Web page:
2. New Greenpia (ニュー・グリーンピア), a massive resort built in the 1980s to provide outdoor experiences for working class urban residents. A central feature is a garden designed by a Nodai professor, and the resort history shows how the exuberance of the Bubble laid a poor foundation for the past two decades. Its name refers to its green mission and its uto*pia*n ambitions.

3. Echigo Tsumari Art Triennial, which describes itself as “350 artworks, deployed in communities, rice fields, vacant houses and closed schools, are the fruit born from the collaboration and exchanges between rural locality and city, artist and satoyama, and young and old.” A Niigata Art Triennial director spoke with our group outside Marina Abramovic’s Dream House (see Nodai Trip, part 4, for more on this installation and Niigata Art Triennial).

Nodai Students in front of Niigata Dream House

The trip also included a chance to speak informally with the professors, graduate and undergraduate students, and Research Fellow, plus banquets with enormous portions, visits to Japan’s giant highway rest stops, and onsen bathing.

Nodai students at trip banquet

And lastly, there was an informal lesson on making onigiri for my foreign colleague and me.

I’ll post more photos and observations from the trip in the next days.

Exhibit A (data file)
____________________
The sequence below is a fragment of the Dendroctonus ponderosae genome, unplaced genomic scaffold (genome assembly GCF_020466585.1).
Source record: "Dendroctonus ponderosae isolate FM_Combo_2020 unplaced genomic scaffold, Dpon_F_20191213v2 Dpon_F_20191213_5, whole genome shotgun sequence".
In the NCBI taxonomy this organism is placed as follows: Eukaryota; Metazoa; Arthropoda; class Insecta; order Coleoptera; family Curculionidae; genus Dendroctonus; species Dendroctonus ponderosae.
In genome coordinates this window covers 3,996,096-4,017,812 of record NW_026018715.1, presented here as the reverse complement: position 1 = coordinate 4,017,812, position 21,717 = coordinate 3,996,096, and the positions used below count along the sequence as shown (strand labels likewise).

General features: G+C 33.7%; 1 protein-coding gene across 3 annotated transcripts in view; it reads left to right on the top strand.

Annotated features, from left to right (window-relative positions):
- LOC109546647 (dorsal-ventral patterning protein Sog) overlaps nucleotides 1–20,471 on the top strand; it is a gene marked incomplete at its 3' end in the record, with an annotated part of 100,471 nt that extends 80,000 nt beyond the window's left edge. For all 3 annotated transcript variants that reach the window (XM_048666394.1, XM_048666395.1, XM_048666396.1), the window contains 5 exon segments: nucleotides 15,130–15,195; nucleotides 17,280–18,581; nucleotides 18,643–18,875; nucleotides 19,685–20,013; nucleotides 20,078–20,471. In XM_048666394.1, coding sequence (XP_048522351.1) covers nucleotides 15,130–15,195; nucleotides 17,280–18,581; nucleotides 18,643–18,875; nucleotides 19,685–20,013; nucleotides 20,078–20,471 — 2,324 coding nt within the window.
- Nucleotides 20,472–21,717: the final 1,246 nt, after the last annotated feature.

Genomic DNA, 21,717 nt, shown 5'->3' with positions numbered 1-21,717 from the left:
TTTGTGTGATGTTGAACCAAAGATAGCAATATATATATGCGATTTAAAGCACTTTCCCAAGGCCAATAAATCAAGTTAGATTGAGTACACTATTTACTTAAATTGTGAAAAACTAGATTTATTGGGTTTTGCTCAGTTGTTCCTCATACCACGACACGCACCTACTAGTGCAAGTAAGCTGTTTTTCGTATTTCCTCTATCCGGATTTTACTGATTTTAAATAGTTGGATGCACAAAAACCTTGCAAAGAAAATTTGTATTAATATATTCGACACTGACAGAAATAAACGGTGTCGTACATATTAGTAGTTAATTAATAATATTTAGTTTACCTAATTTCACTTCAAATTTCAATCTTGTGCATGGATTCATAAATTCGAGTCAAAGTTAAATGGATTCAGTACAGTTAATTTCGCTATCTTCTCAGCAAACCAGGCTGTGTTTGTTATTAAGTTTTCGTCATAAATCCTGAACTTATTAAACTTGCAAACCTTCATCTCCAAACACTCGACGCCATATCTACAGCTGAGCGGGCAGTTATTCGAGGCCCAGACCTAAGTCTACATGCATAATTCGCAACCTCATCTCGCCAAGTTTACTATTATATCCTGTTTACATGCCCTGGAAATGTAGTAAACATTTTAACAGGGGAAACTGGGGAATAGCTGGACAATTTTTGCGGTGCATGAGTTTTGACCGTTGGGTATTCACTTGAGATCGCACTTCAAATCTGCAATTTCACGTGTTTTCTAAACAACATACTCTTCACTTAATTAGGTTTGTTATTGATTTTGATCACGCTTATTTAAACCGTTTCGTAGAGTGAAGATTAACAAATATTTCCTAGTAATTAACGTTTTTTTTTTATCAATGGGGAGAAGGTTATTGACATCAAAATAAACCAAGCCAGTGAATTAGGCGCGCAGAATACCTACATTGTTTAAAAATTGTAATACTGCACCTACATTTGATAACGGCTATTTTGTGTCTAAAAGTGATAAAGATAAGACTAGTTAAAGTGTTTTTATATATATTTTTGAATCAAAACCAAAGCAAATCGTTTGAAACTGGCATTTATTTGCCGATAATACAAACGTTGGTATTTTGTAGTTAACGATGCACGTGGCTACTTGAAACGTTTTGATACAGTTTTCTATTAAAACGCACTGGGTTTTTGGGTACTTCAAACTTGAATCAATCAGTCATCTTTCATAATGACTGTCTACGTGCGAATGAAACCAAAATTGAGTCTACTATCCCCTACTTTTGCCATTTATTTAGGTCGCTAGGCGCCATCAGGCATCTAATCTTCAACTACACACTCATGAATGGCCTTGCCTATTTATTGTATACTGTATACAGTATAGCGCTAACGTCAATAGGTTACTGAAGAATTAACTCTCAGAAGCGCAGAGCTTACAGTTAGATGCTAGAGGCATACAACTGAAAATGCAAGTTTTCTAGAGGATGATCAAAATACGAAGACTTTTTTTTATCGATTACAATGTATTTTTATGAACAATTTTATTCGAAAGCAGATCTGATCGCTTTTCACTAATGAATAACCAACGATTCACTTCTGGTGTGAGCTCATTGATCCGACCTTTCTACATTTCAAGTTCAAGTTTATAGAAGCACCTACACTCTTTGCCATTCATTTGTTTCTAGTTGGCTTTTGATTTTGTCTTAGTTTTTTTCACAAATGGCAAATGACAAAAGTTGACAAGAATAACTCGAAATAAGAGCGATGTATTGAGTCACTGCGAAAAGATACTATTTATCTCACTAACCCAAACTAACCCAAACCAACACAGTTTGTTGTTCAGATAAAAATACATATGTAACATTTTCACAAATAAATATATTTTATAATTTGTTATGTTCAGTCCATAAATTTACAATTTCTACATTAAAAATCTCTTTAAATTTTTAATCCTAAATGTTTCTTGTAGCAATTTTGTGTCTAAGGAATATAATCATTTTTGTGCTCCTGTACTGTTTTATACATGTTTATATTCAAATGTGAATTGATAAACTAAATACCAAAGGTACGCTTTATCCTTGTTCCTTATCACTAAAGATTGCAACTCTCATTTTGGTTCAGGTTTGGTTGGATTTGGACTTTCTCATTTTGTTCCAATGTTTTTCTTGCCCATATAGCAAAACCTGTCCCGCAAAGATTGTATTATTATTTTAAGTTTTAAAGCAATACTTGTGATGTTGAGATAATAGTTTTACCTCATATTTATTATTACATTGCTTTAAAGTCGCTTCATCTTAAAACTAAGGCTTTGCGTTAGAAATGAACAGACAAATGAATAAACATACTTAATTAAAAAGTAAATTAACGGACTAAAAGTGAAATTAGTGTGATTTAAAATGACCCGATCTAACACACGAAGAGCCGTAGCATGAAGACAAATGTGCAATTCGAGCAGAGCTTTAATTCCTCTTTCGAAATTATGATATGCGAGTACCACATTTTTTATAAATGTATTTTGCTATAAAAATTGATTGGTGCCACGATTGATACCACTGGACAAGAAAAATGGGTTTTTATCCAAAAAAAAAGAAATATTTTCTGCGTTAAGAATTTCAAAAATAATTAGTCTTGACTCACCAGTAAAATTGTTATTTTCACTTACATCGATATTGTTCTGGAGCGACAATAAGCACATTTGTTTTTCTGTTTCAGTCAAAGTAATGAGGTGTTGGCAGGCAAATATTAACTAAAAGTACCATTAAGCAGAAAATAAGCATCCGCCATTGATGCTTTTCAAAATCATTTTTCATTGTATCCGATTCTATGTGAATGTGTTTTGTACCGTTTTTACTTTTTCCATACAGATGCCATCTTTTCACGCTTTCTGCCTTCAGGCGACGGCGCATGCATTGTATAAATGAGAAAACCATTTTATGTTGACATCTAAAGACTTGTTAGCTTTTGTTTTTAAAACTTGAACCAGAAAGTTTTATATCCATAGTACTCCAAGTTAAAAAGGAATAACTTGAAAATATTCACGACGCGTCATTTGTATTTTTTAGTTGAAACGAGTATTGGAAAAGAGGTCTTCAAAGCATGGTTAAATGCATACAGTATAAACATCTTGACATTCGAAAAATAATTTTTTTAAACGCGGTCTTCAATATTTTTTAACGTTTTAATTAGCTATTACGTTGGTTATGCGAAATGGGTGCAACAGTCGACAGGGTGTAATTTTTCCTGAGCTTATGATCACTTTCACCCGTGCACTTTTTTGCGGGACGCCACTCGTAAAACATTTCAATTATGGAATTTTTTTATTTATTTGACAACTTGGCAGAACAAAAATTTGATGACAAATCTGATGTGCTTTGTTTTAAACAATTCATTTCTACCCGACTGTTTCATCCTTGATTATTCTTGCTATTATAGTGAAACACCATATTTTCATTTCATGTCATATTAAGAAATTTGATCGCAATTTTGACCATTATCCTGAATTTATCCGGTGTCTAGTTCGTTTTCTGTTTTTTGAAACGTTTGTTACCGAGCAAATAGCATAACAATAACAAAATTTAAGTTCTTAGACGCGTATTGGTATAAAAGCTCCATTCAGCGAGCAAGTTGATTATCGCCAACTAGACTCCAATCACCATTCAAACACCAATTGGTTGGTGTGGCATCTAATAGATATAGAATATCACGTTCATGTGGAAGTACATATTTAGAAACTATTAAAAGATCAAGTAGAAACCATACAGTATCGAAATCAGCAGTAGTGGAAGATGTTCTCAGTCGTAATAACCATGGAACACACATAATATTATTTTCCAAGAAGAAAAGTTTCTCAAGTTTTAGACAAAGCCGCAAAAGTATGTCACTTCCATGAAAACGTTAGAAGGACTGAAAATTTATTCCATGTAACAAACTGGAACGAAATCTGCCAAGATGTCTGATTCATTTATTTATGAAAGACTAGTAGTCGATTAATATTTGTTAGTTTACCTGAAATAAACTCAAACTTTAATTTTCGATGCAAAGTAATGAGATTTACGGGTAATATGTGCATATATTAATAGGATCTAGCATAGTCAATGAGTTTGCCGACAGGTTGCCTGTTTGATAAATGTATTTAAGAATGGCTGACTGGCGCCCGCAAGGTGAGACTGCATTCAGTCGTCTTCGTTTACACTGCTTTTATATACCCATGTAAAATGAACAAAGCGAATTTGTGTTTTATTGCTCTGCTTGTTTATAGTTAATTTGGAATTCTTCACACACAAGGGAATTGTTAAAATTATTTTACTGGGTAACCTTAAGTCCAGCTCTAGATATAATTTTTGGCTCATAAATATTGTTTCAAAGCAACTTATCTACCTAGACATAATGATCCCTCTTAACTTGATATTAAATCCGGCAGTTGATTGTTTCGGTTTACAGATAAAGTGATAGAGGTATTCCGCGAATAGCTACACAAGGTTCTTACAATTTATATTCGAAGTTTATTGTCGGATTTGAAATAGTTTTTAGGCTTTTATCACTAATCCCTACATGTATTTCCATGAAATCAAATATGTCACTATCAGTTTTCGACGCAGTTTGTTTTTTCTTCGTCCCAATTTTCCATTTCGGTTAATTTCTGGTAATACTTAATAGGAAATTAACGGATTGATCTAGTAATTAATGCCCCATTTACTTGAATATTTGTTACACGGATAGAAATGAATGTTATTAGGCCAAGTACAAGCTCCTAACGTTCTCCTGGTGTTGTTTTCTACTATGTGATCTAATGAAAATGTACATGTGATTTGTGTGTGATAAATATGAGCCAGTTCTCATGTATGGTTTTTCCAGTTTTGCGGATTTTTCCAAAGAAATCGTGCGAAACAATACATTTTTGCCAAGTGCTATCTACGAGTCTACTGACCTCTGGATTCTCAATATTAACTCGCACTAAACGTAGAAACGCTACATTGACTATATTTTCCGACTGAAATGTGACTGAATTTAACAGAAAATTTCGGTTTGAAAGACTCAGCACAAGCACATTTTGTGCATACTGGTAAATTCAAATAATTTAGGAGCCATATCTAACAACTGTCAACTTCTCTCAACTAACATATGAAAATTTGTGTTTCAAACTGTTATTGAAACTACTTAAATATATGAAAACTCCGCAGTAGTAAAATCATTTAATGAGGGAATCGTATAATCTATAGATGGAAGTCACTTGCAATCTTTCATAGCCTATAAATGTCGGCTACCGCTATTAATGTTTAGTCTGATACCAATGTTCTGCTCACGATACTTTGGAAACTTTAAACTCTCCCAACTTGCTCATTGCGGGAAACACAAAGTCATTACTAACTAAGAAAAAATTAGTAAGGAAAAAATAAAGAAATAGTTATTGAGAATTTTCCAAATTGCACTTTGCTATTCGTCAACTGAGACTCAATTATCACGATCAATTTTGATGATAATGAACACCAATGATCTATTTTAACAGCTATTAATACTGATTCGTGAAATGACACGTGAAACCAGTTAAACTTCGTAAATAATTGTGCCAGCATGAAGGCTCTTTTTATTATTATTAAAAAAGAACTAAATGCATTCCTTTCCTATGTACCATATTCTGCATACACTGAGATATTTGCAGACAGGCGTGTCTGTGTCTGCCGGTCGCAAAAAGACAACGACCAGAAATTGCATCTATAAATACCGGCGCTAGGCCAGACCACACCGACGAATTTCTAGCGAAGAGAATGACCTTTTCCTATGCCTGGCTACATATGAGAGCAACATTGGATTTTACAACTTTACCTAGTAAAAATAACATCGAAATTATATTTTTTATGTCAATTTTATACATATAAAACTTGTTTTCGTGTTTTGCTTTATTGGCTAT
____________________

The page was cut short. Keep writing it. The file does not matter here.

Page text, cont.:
Satoyama and biodiversity

Satoyama and biodiversity

Satoyama (里山), a term I first heard from 5bai Midori, describes a Japanese eco-system that supports biodiversity and is paradoxically the result of human transformation of forests over 2,000 years of rice farming. A fascinating Japan Times article explains what satoyama is, and how it is threatened on the one hand by large-scale agribusiness and pesticides that are sterilizing the land, and on the other hand by the encroachment of forests on villages that farmers are abandoning in rural Japan.

Satoyama are heavily managed forests and fields that replaced Japan’s densely shaded wilderness with a system of concentric rings of sato (village), satoyama (managed woodland), and okuyama (wild forest). In proximity to dwellings, cutting wood for fire provided openings in the forests that encouraged sun-tolerant trees and created habitat for wildflowers, butterflies, birds and other species that do not exist in wild forest. Cultivating rice paddies, and building the irrigation systems of reservoirs and canals that supply them, created aquatic and semi-aquatic habitat for amphibians, insects, water plants, crustaceans and fish. The system depends on the close proximity of all three rings, spread out over a large portion of Japan’s mountainous island habitat.

According to Japan’s Environment Ministry, more than half of Japan’s threatened plant and animal species live in satoyama areas. The Environment Ministry has created at least three editions of a national biodiversity strategy and launched a Satoyama Initiative that has included knowledge sharing with Asian regional conferences. And Japan will next year host the 10th Conference of Parties of the Convention on Biological Diversity (COP10) in Nagoya.

Resources in English include Takeuchi Kazuhiko et al’s book Satoyama: The Traditional Rural Landscape of Japan (Springer, 2002). And there’s a Japanese Environment Ministry video on satoyama on YouTube (no embedding unforuntately).